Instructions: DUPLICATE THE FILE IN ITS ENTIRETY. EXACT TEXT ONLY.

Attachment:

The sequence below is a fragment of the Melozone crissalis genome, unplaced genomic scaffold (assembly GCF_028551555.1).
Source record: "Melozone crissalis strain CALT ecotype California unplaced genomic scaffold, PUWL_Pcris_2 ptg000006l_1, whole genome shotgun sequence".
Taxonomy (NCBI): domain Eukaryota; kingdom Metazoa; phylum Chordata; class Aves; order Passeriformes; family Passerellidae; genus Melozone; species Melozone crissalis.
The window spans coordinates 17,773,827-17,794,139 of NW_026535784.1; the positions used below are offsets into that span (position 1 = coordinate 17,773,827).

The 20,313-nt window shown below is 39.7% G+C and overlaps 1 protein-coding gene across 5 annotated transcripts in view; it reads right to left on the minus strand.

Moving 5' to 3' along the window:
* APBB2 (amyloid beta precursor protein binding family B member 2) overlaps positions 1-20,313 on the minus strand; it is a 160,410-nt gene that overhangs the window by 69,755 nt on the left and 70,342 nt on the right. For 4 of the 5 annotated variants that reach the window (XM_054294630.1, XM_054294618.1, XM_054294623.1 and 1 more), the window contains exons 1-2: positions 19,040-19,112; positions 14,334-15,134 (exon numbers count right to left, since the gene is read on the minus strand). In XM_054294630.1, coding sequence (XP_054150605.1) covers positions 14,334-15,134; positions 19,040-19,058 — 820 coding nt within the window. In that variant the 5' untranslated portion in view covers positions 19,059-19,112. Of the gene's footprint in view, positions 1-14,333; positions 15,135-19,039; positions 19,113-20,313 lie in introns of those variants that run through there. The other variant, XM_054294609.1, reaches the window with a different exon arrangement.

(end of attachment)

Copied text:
The sequence below is a fragment of the Melozone crissalis genome, unplaced genomic scaffold (assembly GCF_028551555.1).
Source record: "Melozone crissalis strain CALT ecotype California unplaced genomic scaffold, PUWL_Pcris_2 ptg000006l_1, whole genome shotgun sequence".
Taxonomy (NCBI): domain Eukaryota; kingdom Metazoa; phylum Chordata; class Aves; order Passeriformes; family Passerellidae; genus Melozone; species Melozone crissalis.
The window spans coordinates 17,773,827-17,794,139 of NW_026535784.1; the positions used below are offsets into that span (position 1 = coordinate 17,773,827).

The 20,313-nt window shown below is 39.7% G+C and overlaps 1 protein-coding gene across 5 annotated transcripts in view; it reads right to left on the minus strand.

Moving 5' to 3' along the window:
* APBB2 (amyloid beta precursor protein binding family B member 2) overlaps positions 1-20,313 on the minus strand; it is a 160,410-nt gene that overhangs the window by 69,755 nt on the left and 70,342 nt on the right. For 4 of the 5 annotated variants that reach the window (XM_054294630.1, XM_054294618.1, XM_054294623.1 and 1 more), the window contains exons 1-2: positions 19,040-19,112; positions 14,334-15,134 (exon numbers count right to left, since the gene is read on the minus strand). In XM_054294630.1, coding sequence (XP_054150605.1) covers positions 14,334-15,134; positions 19,040-19,058 — 820 coding nt within the window. In that variant the 5' untranslated portion in view covers positions 19,059-19,112. Of the gene's footprint in view, positions 1-14,333; positions 15,135-19,039; positions 19,113-20,313 lie in introns of those variants that run through there. The other variant, XM_054294609.1, reaches the window with a different exon arrangement.